Ferric chloride hexahydrate (FeCl3·6H2O) was purchased from Tianjin Kermel Chemical Reagent CO., Ltd. (Tianjin, China), ethanol (C2H5OH, 95% (v/v)) and sodium dihydrogen phosphate dihydrate (NaH2PO4) were purchased from Sinopharm Chemical Reagent Co., Ltd. (Shanghai, China), and all regents used were analytically pure (AR) and as received without further purification. The used water was double distilled water.
Synthesis of α-Fe2O3 and Fe3O4 NPs
Forced hydrolysis method is normally used for the synthesis of α-Fe2O3 NPs . In the typical procedure, NaH2PO4·2H2O (0.0070 g) was dissolved into 100 ml of water. After completely dissolving, the solution was transferred to a flask (100 ml) and heated to 95°C. Then 1.8 ml of FeCl3 solution (1.48 mol l-1) was added dropwise into the flask, and the mixture was aged at 100°C for 14 h. After the resulting mixture was cooled down to room temperature naturally, the product was centrifuged and washed with double distilled water and ethanol. The as-obtained α-Fe2O3 NPs was labeled as S1. The dried α-Fe2O3 powder was annealed at 250, 300, 350, 400, and 450°C in hydrogen atmosphere for 5 h. These annealed powders were labeled as S2, S3, S4, S5, S6, respectively. All the samples were dispersed into ethanol solution.
XRD patterns of the samples were obtained by using an X'Pert PRO X-ray diffractometer with Cu Kα radiation (λ = 0.154 nm) at a rate of 0.002° 2θ s-1, which was operated at 40 kV and 40 mA. TEM images and selected area electron diffraction (SAED) patterns were performed by a JEOL JEM-2010 (HT) transmission electron microscope operated at 200 kV, the samples were dissolved in ethanol and dropped directly onto the carbon-covered copper grids. SEM analysis of the samples was carried out with a FEI SIRION FESEM operated at an acceleration voltage of 25 kV. The BET surface area of the sample was measured by nitrogen adsorption in a Micromeritics ASAP 2020 nitrogen adsorption apparatus. The samples were degassed before the measurement. Magnetic hysteresis loops of samples were performed in Quantum Design PPMS (Physical Property Measurement System) equipped with a vibrating sample magnetometer (VSM) at room temperature with the external field up to 15 kOe. ATR-FTIR spectra were performed on a Thermo Fisher Nicolet iS10 FT-IR.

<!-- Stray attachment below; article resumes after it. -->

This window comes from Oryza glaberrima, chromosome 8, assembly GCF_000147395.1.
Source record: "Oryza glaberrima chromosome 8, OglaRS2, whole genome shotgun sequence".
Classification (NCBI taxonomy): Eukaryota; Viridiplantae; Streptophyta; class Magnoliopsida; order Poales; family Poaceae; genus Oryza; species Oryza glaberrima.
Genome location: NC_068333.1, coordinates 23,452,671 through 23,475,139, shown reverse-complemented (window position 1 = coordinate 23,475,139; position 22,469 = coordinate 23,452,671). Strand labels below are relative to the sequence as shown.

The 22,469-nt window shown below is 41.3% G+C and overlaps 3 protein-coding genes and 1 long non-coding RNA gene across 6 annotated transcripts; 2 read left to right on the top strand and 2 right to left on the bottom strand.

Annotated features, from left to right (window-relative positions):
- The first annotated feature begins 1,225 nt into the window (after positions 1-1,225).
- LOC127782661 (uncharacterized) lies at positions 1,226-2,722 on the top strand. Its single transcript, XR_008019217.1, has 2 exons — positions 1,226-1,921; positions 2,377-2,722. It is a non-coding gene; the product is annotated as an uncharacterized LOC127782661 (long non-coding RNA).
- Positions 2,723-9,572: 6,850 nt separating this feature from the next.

Results and discussion
In the hydrolysis process, the features that affect the products of the experiment generally include additive, reaction temperature, aging time, PH value. On the basis of previous reports, the addition anions have great effect on the shape of α-Fe2O3 NPs. The used PO4 3- anions will adsorb onto the crystal planes parallel to the c-axis of α-Fe2O3, which causes the growing of the α-Fe2O3 NPs along the c-axis direction and promotes the formation of spindle-like α-Fe2O3 NPs [22, 29, 30]. More detailed formation mechanisms in this study are currently under way.
In conclusion, spindle-like α-Fe2O3 NPs were fabricated by forced hydrolysis of FeCl3 in the presence of PO4 3- anions. The as-prepared α-Fe2O3 NPs were then reduced in hydrogen at 350°C and transformed into spindle-like Fe3O4 NPs with mesoporous structure. The as-obtained mesoporous Fe3O4 NPs possess a high BET surface area of 7.876 m2 g-1. In addition, the obtained Fe3O4 NPs possessed a high saturation magnetization of 85.18 emu g-1 and a coercivity of 86.01 Oe. Owing to its excellent magnetic separation property and special mesoporous structure, the as-obtained Fe3O4 NPs may have a great potential application in the future.
attenuated total reflection fourier transform infrared spectroscopy
field emission scanning electron microscopy
magnetic resonance imaging
selected area electron diffraction
transmission electron microscopy
vibrating sample magnetometer
The author thanks the National Basic Research Program of China (973 Program, No. 2009CB939704), National Mega Project on Major Drug Development (2009ZX09301-014-1), the National Nature Science Foundation of China (No. 10905043, 11005082), Young Chenguang Project of Wuhan City (No. 200850731371, 201050231055), and the Fundamental Research Funds for the Central Universities for financial support.